NIH – BRAIN Initiative Fellows: Ruth L. Kirschstein National Research Service Award (NRSA) Individual Postdoctoral Fellowship (F32)

November 10, 2017 by School of Medicine Webmaster

The integrated program of research and training supported by this re-issued FOA is intended for postdoctorates who are early in their postdoctoral training period in a given laboratory or research environment, rather than for advanced postdoctorates. Support for early postdoctoral training will maximize the training potential of this fellowship award. Given the interval when applications will be accepted (from 12 months prior to completing terminal degree requirements to 12 months after starting postdoctoral training), it is recognized that some applicants are unlikely to have had the opportunity to generate preliminary data for the proposed project. Accordingly, it is expected that there will be no preliminary data in the application, although inclusion of preliminary data is permissible.

The proposed research and training plan should focus on a research area and/or skill set that clearly and strongly complements the applicant’s existing research expertise and skills and that will markedly broaden the applicant’s knowledge and skills. For example, an applicant with existing skills in molecular neuroscience might propose a research training plan that emphasizes circuit-level neuroscience approaches to brain function. An applicant with existing neuroscience training might propose a research training plan that emphasizes neuroethics. An applicant trained in physics or statistics might propose a research training plan that emphasizes data-intensive/computational approaches to neuroscience. An applicant with research experience using non-human vertebrate animals might propose a research training plan using human subjects.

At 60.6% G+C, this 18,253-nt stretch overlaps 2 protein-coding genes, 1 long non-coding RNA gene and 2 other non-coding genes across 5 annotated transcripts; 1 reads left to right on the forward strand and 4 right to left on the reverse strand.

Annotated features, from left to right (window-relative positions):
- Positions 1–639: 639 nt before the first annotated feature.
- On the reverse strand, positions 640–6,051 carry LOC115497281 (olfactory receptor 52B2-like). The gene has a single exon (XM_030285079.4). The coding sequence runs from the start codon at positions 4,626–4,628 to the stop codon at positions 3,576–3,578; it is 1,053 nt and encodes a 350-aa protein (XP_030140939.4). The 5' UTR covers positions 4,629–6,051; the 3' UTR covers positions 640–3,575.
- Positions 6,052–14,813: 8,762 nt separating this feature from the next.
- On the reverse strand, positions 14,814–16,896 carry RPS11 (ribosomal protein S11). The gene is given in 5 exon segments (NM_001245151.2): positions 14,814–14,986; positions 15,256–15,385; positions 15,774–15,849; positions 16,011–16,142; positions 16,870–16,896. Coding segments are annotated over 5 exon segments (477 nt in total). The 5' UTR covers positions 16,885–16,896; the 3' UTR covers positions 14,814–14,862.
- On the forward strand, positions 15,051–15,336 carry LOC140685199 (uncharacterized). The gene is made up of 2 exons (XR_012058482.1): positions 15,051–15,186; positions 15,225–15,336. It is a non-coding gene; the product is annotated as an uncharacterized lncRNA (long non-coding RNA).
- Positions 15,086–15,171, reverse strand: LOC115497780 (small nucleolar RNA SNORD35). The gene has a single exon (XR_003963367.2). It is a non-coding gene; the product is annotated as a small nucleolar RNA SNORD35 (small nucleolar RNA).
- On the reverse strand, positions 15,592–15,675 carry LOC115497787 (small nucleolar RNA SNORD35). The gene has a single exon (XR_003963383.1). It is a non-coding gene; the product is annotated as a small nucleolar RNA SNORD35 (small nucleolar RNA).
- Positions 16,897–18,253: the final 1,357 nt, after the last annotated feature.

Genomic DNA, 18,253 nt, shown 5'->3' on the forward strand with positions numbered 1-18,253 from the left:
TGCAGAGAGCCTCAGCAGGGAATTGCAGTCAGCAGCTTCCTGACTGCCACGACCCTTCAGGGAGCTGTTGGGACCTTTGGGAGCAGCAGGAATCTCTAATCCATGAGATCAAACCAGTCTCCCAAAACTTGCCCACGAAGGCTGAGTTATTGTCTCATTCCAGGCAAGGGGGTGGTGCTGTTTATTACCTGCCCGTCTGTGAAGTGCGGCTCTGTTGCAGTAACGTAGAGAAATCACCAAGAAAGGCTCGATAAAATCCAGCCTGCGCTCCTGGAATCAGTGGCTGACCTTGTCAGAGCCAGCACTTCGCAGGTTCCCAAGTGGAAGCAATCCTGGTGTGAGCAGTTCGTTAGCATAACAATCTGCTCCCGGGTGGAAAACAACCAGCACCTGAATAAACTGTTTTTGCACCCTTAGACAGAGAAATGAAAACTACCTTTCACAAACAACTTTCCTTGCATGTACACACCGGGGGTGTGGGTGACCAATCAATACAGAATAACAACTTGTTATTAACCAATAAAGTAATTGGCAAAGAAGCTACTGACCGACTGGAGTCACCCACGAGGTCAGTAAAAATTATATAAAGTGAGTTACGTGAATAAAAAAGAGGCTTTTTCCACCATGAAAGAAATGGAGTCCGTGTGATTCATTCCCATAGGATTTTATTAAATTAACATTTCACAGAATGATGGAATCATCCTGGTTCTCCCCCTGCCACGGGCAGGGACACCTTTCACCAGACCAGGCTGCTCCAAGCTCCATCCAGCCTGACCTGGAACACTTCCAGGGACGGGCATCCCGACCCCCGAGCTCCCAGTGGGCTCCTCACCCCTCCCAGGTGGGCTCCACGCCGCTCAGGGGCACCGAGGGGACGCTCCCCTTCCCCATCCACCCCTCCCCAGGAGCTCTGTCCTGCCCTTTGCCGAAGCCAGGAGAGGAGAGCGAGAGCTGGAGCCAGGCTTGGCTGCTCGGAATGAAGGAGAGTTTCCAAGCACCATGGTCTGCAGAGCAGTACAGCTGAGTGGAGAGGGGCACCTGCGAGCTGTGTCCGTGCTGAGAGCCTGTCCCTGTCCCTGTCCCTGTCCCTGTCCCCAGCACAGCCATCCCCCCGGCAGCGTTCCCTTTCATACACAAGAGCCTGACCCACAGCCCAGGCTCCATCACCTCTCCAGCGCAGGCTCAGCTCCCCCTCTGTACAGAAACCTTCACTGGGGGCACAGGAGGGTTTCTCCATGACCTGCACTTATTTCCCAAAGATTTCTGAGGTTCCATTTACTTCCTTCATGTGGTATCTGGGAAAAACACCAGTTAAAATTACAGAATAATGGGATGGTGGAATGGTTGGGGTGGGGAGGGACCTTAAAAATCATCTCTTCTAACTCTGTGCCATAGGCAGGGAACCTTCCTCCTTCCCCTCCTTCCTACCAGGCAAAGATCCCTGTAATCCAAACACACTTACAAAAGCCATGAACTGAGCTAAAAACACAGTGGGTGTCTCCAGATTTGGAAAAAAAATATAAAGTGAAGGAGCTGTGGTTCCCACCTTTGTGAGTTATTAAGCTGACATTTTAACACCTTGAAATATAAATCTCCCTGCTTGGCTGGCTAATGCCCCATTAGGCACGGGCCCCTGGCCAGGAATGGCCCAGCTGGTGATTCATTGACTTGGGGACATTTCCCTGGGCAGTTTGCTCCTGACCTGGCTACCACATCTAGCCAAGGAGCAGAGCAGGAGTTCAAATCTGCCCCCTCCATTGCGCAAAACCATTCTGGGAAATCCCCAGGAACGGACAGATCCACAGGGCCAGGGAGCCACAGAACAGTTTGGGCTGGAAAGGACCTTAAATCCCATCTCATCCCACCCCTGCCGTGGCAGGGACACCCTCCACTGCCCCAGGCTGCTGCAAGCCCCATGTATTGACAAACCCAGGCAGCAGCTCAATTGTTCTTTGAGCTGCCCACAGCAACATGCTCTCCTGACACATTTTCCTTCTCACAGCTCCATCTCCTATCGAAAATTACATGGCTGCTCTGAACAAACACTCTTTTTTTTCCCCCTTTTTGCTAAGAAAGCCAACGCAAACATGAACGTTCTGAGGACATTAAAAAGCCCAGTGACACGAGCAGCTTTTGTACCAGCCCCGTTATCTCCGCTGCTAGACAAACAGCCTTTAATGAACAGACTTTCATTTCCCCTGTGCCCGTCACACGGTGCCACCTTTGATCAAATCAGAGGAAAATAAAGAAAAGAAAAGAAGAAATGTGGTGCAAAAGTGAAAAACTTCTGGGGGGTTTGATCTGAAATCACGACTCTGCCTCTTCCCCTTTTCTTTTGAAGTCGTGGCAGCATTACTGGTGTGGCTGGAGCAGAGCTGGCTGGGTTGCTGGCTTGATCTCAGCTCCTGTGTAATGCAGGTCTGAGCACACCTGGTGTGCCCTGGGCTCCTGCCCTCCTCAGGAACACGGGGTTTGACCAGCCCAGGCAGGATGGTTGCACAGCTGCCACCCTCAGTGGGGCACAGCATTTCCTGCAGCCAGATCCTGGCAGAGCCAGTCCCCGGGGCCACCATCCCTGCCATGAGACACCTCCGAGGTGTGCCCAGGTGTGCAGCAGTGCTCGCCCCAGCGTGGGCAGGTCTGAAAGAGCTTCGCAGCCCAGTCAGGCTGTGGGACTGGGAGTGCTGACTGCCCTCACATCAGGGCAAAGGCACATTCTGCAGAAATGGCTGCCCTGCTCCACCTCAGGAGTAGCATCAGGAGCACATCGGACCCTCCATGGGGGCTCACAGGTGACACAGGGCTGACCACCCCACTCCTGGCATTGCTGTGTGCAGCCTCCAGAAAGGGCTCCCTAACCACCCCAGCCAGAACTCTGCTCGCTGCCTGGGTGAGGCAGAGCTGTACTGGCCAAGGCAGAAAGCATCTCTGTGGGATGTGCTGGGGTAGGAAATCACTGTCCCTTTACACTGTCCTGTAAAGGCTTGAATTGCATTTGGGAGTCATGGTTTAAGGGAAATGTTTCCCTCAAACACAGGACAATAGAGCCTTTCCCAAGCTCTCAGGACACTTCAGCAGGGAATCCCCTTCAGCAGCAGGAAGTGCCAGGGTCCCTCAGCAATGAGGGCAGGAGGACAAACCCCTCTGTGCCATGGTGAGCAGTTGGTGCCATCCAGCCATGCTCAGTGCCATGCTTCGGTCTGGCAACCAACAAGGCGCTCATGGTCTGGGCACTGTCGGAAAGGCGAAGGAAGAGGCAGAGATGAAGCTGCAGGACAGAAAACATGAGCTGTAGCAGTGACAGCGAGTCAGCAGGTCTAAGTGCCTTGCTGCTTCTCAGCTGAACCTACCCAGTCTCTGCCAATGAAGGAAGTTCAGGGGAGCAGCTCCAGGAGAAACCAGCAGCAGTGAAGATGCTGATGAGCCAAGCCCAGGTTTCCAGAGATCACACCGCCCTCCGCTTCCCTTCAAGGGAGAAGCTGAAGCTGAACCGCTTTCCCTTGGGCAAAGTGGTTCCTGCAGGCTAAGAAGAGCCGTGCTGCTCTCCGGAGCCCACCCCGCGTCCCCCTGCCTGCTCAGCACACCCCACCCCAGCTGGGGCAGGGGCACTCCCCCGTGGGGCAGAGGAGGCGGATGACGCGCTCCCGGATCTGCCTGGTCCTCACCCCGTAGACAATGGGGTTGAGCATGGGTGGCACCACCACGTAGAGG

The application should consist of a well-conceived scientific project, integrated with a comprehensive training plan, which is designed by a collaborative discussion between the applicant fellow and sponsor. In addition to preparing the candidate to be a subject matter expert in the proposed research area and to acquire new technical skills, the research and training plans are expected to provide the candidate with a strong understanding of the principles of experimental design and the tools for rigorous analytical approaches. Given that neuroethics research may involve analysis of large qualitative data sets, applicants proposing research in this domain are expected to propose didactics and training that will develop state-of-the-art analytical skills appropriate for such data sets. In contrast, applicants proposing experimental neuroscience research and/or modeling are expected to propose didactics and training that will enable them to develop state-of-the-art quantitative skills, the principles of quantitative analysis, and to incorporate quantitative approaches that are appropriate to answer the proposed research question. Applicants proposing a computational/modeling project are encouraged to gain exposure to the biological approaches from which the data sets they’ll model are derived.